Adapting the Run, Hide, Fight Model to Survive With a Disability
Like many big cities, Los Angeles is always evolving and intentionally looking for ways to improve its programs and processes. One example is the Run, Hide, Fight program. When we started the program in Los Angeles we taught it in a way which was applicable to most of the population — at least from a physical perspective. The standard program is not taught to young children; it is taught to people in their mid teens all the way to mature adults, and is somewhat generic to give the most people possible a chance at survival. It’s a powerful program and fortunately (or unfortunately) in high demand.
But what if some of the basic principles don’t apply to you? For example, if you use a device for mobility (scooter, crutch, walker, cane etc.) it could be hard or impossible to “run.” Our latest training resource is a newly developed video entitled, “Use Your Abilities to Survive an Active Shooter” and addresses strategies that are not fleshed out in standard Run, Hide, Fight resources.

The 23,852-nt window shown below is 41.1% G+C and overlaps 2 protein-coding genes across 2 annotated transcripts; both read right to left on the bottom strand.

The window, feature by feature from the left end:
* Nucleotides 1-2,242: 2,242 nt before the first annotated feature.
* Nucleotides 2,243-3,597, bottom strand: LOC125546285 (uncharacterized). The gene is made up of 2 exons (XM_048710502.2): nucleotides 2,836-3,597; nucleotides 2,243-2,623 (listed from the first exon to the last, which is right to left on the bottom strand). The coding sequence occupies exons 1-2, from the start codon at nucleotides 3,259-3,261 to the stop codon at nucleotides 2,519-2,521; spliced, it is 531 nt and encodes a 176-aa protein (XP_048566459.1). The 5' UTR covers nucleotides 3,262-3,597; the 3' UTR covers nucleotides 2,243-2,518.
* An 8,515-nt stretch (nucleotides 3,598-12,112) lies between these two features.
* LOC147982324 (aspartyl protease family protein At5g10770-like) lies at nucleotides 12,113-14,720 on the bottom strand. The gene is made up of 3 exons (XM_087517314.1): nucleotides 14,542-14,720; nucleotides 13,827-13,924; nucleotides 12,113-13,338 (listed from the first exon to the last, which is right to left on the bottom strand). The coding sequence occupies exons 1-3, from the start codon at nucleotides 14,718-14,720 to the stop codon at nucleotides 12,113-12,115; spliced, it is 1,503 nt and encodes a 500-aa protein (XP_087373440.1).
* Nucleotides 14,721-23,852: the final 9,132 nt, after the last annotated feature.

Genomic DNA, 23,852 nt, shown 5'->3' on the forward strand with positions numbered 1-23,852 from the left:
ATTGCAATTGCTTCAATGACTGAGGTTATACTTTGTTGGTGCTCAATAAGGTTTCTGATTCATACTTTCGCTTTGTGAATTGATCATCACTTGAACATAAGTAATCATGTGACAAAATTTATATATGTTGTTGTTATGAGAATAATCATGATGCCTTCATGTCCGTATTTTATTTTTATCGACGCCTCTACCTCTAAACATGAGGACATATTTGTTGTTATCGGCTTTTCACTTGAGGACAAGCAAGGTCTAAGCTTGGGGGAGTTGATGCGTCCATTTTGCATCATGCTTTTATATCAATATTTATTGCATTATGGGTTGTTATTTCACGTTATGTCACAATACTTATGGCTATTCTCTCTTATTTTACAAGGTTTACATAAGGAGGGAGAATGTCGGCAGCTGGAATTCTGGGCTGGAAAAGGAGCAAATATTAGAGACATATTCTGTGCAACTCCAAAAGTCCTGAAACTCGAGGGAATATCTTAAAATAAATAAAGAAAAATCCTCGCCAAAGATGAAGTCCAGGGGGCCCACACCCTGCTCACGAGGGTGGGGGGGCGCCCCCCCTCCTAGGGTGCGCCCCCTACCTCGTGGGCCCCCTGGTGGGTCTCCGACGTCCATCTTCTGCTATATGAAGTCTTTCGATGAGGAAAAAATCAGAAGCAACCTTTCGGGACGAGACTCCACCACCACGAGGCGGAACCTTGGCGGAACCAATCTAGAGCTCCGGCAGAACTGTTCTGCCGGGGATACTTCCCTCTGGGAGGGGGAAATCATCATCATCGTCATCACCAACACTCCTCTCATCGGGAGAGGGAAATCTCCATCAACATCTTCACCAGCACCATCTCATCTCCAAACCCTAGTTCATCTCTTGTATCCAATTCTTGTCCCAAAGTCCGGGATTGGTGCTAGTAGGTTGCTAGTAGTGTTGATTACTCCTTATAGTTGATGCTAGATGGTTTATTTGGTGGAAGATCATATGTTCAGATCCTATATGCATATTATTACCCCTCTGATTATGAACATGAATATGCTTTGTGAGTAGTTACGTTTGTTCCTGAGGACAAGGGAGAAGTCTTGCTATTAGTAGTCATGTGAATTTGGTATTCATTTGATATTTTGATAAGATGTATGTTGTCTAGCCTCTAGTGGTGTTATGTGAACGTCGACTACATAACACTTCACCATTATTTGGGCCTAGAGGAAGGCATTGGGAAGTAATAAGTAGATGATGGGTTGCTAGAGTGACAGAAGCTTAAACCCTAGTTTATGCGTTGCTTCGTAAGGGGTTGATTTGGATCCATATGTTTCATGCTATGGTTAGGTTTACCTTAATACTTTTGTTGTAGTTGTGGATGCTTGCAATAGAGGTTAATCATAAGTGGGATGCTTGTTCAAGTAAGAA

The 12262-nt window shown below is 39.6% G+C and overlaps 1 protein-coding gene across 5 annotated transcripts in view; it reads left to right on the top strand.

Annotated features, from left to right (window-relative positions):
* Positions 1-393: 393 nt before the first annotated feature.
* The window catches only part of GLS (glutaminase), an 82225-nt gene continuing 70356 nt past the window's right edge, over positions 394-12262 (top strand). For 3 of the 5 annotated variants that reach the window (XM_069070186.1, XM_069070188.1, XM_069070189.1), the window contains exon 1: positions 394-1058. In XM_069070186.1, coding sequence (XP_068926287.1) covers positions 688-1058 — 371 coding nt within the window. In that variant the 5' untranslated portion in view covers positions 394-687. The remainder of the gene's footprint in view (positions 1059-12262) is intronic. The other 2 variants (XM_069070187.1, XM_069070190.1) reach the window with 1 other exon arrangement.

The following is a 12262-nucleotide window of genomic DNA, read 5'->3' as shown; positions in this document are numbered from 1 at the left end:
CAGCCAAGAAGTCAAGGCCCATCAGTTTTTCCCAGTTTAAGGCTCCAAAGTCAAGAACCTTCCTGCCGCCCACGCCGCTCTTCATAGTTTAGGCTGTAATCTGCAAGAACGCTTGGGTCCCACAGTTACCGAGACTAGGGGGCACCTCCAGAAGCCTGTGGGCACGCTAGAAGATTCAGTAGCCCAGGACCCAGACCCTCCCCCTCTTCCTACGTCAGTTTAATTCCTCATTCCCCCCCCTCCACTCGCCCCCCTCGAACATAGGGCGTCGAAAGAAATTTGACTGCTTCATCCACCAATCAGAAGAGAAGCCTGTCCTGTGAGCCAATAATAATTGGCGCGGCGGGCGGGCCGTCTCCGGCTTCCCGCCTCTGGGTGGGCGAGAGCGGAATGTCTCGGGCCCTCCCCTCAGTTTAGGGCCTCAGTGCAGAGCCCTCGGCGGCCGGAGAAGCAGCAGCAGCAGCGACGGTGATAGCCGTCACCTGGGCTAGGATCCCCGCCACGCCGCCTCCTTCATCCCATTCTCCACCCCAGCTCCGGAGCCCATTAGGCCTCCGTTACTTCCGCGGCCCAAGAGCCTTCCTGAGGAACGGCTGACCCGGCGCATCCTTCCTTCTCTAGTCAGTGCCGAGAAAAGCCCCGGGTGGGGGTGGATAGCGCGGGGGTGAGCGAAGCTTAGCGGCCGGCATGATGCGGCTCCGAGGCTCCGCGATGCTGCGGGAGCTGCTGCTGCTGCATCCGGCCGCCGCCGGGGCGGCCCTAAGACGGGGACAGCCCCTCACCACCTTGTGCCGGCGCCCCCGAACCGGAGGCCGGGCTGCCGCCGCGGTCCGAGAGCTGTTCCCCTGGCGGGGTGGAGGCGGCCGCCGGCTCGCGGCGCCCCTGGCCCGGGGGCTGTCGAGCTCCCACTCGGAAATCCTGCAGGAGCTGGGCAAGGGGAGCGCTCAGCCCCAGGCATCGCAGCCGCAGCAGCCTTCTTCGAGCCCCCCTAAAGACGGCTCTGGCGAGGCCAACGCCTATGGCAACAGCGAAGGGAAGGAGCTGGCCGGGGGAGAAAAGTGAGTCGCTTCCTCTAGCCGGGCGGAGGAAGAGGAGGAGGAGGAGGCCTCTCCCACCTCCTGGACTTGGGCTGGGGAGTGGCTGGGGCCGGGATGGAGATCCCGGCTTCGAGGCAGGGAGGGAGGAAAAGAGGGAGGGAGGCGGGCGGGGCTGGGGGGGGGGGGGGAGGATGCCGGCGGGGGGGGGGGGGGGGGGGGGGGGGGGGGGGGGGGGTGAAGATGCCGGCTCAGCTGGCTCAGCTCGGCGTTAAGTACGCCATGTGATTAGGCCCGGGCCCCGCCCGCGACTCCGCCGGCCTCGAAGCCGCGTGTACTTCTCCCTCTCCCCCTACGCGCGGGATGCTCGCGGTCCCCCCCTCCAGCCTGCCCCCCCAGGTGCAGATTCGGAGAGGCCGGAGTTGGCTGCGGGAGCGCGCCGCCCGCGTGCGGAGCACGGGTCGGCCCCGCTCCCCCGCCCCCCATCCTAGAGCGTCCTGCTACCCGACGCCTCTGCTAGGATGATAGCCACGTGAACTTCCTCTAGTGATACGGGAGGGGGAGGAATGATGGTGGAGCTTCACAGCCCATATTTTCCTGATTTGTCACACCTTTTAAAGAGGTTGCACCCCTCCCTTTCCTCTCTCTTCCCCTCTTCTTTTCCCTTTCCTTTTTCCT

California is fortunate to have state leadership like Vance Taylor, Chief of the Office of Access and Functional Needs at the Governor’s Office of Emergency Services. He brought together a group of people who collectively worked through options that a person with a disability could use in an active shooter situation. Both I and Sergeant Kyle Campbell with LAPD were a part of that team. In Los Angeles we built on those adaptations and put those actions into video.
Most of the actors in the video have real disabilities. We did not want to make a resource which was not authentic and real. Thanks to the efforts of Richard Ray the Technology Access Coordinator for the City of Los Angeles, Department on Disability for his guidance and drive in helping to coordinate the actors.
The video is narrated by Assistant Chief Beatrice Girmala, Director, Office of Special Operations for the Los Angeles Police Department where she oversees the Counter-Terrorism Special Operation Bureau. There are many people to credit in the making of this resource. It was a privilege to just be a part of its development and fruition.